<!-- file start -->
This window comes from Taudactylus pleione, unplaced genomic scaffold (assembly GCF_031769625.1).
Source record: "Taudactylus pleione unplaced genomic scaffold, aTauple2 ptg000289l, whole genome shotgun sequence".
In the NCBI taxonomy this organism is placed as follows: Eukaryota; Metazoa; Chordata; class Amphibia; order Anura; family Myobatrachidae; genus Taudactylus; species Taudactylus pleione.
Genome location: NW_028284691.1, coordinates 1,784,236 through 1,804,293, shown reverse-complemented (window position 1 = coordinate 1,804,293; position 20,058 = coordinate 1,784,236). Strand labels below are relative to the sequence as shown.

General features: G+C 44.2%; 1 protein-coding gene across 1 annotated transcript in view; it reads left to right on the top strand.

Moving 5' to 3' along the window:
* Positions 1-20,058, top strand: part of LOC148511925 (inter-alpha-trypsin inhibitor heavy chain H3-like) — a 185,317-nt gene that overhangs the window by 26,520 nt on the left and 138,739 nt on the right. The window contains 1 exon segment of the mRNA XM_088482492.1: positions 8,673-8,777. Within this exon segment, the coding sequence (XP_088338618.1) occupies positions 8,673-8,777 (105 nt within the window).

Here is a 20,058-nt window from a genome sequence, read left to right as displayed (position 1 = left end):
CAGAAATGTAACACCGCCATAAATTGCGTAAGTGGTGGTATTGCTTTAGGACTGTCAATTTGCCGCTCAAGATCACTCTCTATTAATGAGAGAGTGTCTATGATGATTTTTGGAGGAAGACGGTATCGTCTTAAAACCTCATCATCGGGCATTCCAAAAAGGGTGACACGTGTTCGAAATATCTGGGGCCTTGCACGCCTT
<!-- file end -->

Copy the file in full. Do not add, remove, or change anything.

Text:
This window comes from Taudactylus pleione, unplaced genomic scaffold (assembly GCF_031769625.1).
Source record: "Taudactylus pleione unplaced genomic scaffold, aTauple2 ptg000289l, whole genome shotgun sequence".
In the NCBI taxonomy this organism is placed as follows: Eukaryota; Metazoa; Chordata; class Amphibia; order Anura; family Myobatrachidae; genus Taudactylus; species Taudactylus pleione.
Genome location: NW_028284691.1, coordinates 1,784,236 through 1,804,293, shown reverse-complemented (window position 1 = coordinate 1,804,293; position 20,058 = coordinate 1,784,236). Strand labels below are relative to the sequence as shown.

General features: G+C 44.2%; 1 protein-coding gene across 1 annotated transcript in view; it reads left to right on the top strand.

Moving 5' to 3' along the window:
* Positions 1-20,058, top strand: part of LOC148511925 (inter-alpha-trypsin inhibitor heavy chain H3-like) — a 185,317-nt gene that overhangs the window by 26,520 nt on the left and 138,739 nt on the right. The window contains 1 exon segment of the mRNA XM_088482492.1: positions 8,673-8,777. Within this exon segment, the coding sequence (XP_088338618.1) occupies positions 8,673-8,777 (105 nt within the window).

Here is a 20,058-nt window from a genome sequence, read left to right as displayed (position 1 = left end):
CAGAAATGTAACACCGCCATAAATTGCGTAAGTGGTGGTATTGCTTTAGGACTGTCAATTTGCCGCTCAAGATCACTCTCTATTAATGAGAGAGTGTCTATGATGATTTTTGGAGGAAGACGGTATCGTCTTAAAACCTCATCATCGGGCATTCCAAAAAGGGTGACACGTGTTCGAAATATCTGGGGCCTTGCACGCCTT